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Post-doctoral positions.


If you are interested in doing a postdoc at the Hodge Institute, check back here from time to time for positions we might have attached to grants, or updates about our School postdoc openings.

Seggie Brown Research Fellow

This post is currently being advertised, the deadline is November 15, 5pm:
http://www.maths.ed.ac.uk/school-of-mathematics/jobs/william-gordon-seggie-brown-research-fellowship-in

You are welcome to contact anyone among us with questions, or José Figueroa-O’Farrill (j.m.figueroa@ed.ac.uk), who is chairing the Seggie Brown committee this year.

This is a 2-year fellowship open to all areas of mathematics, and is advertised every year in the fall. See Seggie Brown Bequest for more information about Seggie Brown.

General information

In general, the following job opportunities are available, with the later ones being more senior or prestigious. See also the School Webpage on post-doctoral fellowship opportunities (which includes updated information on upcoming deadlines).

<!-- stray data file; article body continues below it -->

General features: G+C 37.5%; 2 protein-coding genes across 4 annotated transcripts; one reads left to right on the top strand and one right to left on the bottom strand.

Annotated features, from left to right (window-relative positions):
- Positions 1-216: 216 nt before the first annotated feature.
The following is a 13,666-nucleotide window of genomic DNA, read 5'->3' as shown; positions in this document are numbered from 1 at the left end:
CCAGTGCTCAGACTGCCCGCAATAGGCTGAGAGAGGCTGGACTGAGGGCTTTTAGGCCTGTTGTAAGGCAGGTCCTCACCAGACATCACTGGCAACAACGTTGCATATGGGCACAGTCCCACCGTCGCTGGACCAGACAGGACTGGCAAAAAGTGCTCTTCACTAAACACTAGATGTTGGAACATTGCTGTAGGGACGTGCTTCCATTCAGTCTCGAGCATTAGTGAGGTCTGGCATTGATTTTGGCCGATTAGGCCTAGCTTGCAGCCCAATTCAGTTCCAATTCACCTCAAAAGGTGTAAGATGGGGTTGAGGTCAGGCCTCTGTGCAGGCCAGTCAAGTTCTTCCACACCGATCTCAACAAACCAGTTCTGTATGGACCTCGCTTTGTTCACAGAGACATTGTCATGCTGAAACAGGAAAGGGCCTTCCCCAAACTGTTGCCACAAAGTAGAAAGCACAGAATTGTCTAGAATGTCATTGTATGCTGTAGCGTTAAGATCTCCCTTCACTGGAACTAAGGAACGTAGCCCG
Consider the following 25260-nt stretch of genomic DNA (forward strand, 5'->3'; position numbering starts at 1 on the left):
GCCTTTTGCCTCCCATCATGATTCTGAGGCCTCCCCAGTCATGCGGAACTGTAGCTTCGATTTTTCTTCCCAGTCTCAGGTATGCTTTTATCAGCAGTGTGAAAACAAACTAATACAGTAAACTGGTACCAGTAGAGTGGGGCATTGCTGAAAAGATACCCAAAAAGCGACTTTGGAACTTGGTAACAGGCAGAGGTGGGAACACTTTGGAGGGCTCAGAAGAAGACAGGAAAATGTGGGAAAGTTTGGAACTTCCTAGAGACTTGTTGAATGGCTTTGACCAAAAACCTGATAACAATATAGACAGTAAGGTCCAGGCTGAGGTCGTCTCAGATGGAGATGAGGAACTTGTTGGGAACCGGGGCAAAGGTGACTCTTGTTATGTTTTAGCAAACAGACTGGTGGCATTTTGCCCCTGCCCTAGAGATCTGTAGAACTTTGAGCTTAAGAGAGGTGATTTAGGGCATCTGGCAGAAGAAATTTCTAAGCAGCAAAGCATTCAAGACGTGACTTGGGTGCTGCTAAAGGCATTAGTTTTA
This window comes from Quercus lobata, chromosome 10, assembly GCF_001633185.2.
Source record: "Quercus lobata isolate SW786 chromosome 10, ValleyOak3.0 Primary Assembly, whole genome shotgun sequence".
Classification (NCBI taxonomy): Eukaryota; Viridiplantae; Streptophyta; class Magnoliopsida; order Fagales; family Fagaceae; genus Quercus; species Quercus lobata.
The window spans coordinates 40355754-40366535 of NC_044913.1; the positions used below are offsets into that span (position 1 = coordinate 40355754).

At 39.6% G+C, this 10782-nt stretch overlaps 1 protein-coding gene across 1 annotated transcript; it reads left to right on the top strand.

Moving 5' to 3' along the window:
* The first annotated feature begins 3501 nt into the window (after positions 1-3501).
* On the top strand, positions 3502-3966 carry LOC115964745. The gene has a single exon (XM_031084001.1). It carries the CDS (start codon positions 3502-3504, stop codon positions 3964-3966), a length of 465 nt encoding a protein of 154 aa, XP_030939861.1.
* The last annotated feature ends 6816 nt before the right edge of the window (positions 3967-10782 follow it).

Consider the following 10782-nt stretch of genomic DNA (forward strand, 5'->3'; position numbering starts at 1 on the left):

1. EPSRC intradisciplinary postdoctoral fellowships. Find out more about the application process. (Martin Kalck is funded through this, and before him Guillaume Pouchin was.)
  2. Research Fellowships from the Royal Commission of 1851 for 3 years.
  3. Two-year Newton fellowship for people currently based overseas.
  4. Royal Society Dorothy Hodgkin Fellowships.
  5. Our own Seggie Brown Fellowships. (Currently, Brent Pym is a Seggie Brown Fellow.)
  6. EPSRC Career Fellowships for 5 years.
  7. Royal Society University Research Fellowships for 5 years (extendable to 8 years), open to EU/EEA citizens and those who have worked at EU/EEA universities.
  8. ERC Researcher Grants. (Agata Smoktunowicz, Arend Bayer and David Jordan have won such a grant.)

(5) is usually advertised in November. Ideally contact us in late August for (7). Applicants for (1) and (6) can apply at any time, but there are specified times when panels meet to decide on funding: contacting us in either November/December or May/June makes most sense.


Page last modified on Tuesday 31 of October, 2017 13:00:17 UTC